Neither party has been able to form a durable governing majority. We blame all sorts of things for that, and the causes are manifold, but underlying it all I would say neither party has really tried to. They've satisfied themselves with one moment of victory, thinking that's going to secure them rule for as far as they can see. Right now, the Republicans rule the House, the Senate, and the presidency, and they're feeling very happy about it.

Don't gloat, you were just getting started. Is that right?

Exactly, exactly. Don't gloat; you're just getting started. Make this last for 30 years, and you'll rule. The Democrats had unified party control, both houses of Congress, and the presidency in 2008, they kept it for two years. Yes, they lost it because of the Affordable Care Act, I would say. The Republicans had it in the Bush administration for a moment, and they lost it. This is the great goal that the Constitution offers. It says, "If you can form a Constitutional majority, you can rule."

You must carry the country with you.

Yeah, and to do that-

Not on their own.

You need a very diverse coalition. You need to govern the way that holds that coalition together over time. I would say, each party has pursued an agenda that's actually more extreme than what the people have wanted. The people who voted in Republicans with George W. Bush and then I think, arguable the Bush administration undertook projects that exceeded its mandate, and they lost their majority before his second term was out. The Democrats did it all over again in 2008. The real ... What I would counsel the House Republicans, the Senate Republicans, the Trump administration, the leaders of the party is that you should keep your eye on the big prize, the Constitutional prize, and try to form a durable, diverse, dispersed, lasting majority that can rule. If you do that, you won't be complaining about the electoral college.

Right. Democracy itself. Caleb Crain writing in The New Yorker this past Autumn quote, "Roughly a third of American voters think that the Marxist slogan, 'From each according to his ability, to each according to his need' appears in the Constitution. About as many are incapable of naming even one of the three branches of the United States government. Fewer than a quarter know who their senators are." Voters don't know what they're voting on. That's quotation number one. Here's quotation number two, second longish quotation, but I'm setting something up to watch you play with it. G.K. Chesterton writing in his book, Orthodoxy, quote, "Voting is not something analogous to playing the church organ or painting. For these are things we do not wish a man to do unless he does them well. Voting is analogous to writing one's own love-letters or blowing one's own nose. These things we want a man to do for himself, even if he does them badly." It doesn't matter how well voters vote, we accord them the right to do so because there is something inherent in the dignity of each person that requires us to do so.

Yeah, I don't know that I would concede so quickly that voters are uninformed.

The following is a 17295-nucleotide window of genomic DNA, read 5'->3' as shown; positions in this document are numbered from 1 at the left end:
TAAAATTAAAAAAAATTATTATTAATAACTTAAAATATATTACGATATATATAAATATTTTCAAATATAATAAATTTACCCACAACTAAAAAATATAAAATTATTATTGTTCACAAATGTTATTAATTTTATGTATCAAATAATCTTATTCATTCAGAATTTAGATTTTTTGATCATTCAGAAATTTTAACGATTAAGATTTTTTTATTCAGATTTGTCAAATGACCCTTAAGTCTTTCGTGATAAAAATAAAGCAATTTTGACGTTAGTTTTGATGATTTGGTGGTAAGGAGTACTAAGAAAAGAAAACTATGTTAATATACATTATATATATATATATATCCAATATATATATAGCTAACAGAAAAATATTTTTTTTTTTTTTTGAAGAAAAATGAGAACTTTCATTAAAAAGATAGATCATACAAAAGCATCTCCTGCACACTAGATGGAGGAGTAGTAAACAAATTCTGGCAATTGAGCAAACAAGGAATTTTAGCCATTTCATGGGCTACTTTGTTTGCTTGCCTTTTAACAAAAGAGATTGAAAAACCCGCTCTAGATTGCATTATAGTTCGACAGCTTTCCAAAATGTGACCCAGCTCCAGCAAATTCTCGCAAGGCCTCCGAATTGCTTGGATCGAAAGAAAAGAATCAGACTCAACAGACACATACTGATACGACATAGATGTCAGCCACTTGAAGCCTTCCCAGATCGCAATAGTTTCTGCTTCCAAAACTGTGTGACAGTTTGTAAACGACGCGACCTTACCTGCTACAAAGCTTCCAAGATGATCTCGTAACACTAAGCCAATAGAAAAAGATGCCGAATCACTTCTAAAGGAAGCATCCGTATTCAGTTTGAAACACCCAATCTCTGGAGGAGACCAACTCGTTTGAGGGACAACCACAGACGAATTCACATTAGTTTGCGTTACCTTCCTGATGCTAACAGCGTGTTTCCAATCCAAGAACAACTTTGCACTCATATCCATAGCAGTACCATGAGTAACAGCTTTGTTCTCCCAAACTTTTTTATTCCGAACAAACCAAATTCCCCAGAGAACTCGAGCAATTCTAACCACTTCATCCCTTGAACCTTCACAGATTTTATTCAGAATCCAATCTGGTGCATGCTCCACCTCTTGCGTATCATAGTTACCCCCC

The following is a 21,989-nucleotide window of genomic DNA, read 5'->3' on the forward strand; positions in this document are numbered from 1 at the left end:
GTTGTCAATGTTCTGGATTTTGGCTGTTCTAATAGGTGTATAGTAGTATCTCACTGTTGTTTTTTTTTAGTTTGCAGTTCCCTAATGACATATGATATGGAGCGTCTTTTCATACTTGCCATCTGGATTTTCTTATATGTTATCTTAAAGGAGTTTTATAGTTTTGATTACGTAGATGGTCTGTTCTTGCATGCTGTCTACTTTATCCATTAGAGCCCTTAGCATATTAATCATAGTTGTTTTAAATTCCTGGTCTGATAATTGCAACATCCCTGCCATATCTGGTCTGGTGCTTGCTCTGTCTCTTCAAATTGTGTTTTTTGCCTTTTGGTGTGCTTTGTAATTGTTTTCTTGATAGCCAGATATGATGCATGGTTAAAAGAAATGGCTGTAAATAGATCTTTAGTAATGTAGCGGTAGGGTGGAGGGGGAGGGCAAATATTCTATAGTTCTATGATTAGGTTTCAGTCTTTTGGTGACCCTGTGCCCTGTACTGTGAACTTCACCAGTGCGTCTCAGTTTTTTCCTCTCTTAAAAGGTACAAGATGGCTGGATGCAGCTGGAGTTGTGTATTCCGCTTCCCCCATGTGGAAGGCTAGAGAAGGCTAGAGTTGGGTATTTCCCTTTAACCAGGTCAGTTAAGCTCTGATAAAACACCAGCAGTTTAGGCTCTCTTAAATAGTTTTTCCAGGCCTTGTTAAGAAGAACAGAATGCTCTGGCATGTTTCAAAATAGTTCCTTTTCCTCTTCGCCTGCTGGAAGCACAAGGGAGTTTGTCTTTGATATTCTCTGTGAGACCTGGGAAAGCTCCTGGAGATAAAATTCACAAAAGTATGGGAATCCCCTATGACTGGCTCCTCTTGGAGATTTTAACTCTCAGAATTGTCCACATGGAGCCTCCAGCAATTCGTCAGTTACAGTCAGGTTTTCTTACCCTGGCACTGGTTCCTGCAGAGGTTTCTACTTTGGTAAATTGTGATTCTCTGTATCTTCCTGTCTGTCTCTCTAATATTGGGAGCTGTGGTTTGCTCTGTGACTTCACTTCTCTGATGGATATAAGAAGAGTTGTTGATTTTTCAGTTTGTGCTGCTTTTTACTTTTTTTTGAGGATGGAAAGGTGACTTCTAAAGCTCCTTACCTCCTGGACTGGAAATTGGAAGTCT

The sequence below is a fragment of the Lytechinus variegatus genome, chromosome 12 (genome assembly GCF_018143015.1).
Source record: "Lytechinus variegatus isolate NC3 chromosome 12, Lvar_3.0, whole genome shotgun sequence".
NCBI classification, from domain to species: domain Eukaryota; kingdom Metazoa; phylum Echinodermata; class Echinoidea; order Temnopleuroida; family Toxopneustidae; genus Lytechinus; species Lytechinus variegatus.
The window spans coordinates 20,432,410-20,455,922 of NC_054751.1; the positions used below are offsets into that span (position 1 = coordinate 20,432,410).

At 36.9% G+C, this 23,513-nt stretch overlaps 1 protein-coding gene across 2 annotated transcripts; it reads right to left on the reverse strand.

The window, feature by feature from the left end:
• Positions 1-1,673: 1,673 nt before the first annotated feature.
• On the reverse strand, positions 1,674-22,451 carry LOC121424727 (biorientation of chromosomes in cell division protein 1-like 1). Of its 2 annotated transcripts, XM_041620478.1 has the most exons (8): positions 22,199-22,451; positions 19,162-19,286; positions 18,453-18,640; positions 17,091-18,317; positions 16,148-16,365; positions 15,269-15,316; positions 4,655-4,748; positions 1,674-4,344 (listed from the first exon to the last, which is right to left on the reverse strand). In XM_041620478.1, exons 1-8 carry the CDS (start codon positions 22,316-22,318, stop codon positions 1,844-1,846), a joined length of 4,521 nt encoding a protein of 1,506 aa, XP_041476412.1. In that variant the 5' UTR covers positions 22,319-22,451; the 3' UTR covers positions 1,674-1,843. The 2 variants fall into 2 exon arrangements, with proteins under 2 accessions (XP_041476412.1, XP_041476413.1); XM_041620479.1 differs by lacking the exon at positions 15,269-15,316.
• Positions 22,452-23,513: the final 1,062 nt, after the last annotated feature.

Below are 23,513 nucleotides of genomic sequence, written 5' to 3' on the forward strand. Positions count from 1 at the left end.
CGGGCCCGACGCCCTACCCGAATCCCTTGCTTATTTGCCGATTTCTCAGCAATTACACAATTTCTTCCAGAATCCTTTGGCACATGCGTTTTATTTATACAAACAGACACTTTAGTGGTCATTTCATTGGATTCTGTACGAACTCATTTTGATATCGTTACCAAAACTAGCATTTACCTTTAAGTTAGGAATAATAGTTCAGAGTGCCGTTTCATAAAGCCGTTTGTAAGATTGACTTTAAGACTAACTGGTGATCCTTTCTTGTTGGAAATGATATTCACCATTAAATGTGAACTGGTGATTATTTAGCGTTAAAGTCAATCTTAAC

You wouldn't?

I don't know that I would. No, I think it's very easy to design little questions of propositional ... Test propositional knowledge and show the voters to be ignorant. Some of the sort of civics tests that I've looked will ask voters ... Ask just people, "What are the five liberties guaranteed in the first amendment to the Constitution?" When people can't name all five, everybody goes, "Oh, the people ... They don't know the Constitution."

If you ask, are your taxes too high?

Yeah, well-

How's the economy doing in your family?

Was the Iraq War successful?

Right. Okay, I see.

Is the Affordable Care Act in the public interest? Is it well designed? They have a feel for these things. Is the economy good?

You're willing to-

Is the country headed in the right direction, or the right track, wrong track? No, I think people are probably pretty well qualified to assess the general state of the country.


If you briefed them for 20 minutes before you asked those questions, they'd remember their member of Congress, they'd remember how many people are on the Supreme Court, and all that stuff.

You're willing to make a practical argument, you embrace democracy because it actually works pretty well.

Yeah, and-

You don't need to resort to the Chesterton position that the inherent nobility of the individual forces us to risk it.

I think the knowledge that ordinary citizens pick up in their daily experience gives them some handle on the real state of the country that they can translate into a vote with some intelligence. I'm not sure that ... There might be, you can find some election where maybe the people are deceived by some very artful manipulation of the facts, but in general, that beautiful quote that sort of established the ignorance of the people is not something I'd concede. It reminds me of a teacher who gives an exam that's full of tricky questions and shows all of his or her students to be bad students. Students who have been doing their work and have been paying attention will find that kind of exam very, very unfair. This is the way we sort of I think test citizen knowledge.

Got it.

Yeah, I think citizens understand whether things are going well or not going well in their country, in their city, and in the world. I think they can translate that with some rationality into a vote.

Another fundamental question about American democracy at the present moment is the question of virtue. George Washington, farewell address, "Of all the dispositions and habits which lead to political prosperity, religion, and morality are indispensable supports." Fewer and fewer Americans attend religious services, divorce rate close to 50%, out of wedlock rate 40%, coarseness and vulgarity everywhere in the popular culture, pornography in everybody's home by way of the internet. George Washington copied out the rules of stability and decent behavior as a young man to get it firmly into his mind. He copied this out, and it would be difficult to suppose that Donald Trump has done any such similar exercise. Is the coarseness of American culture, the lack of virtue, as George Washington would have understood it, religion and morality, quite old fashioned sounding terms. That shows how culturally out of sync we are with that founder and his view. Religion and morality. Is American democracy at threat because the people aren't good enough?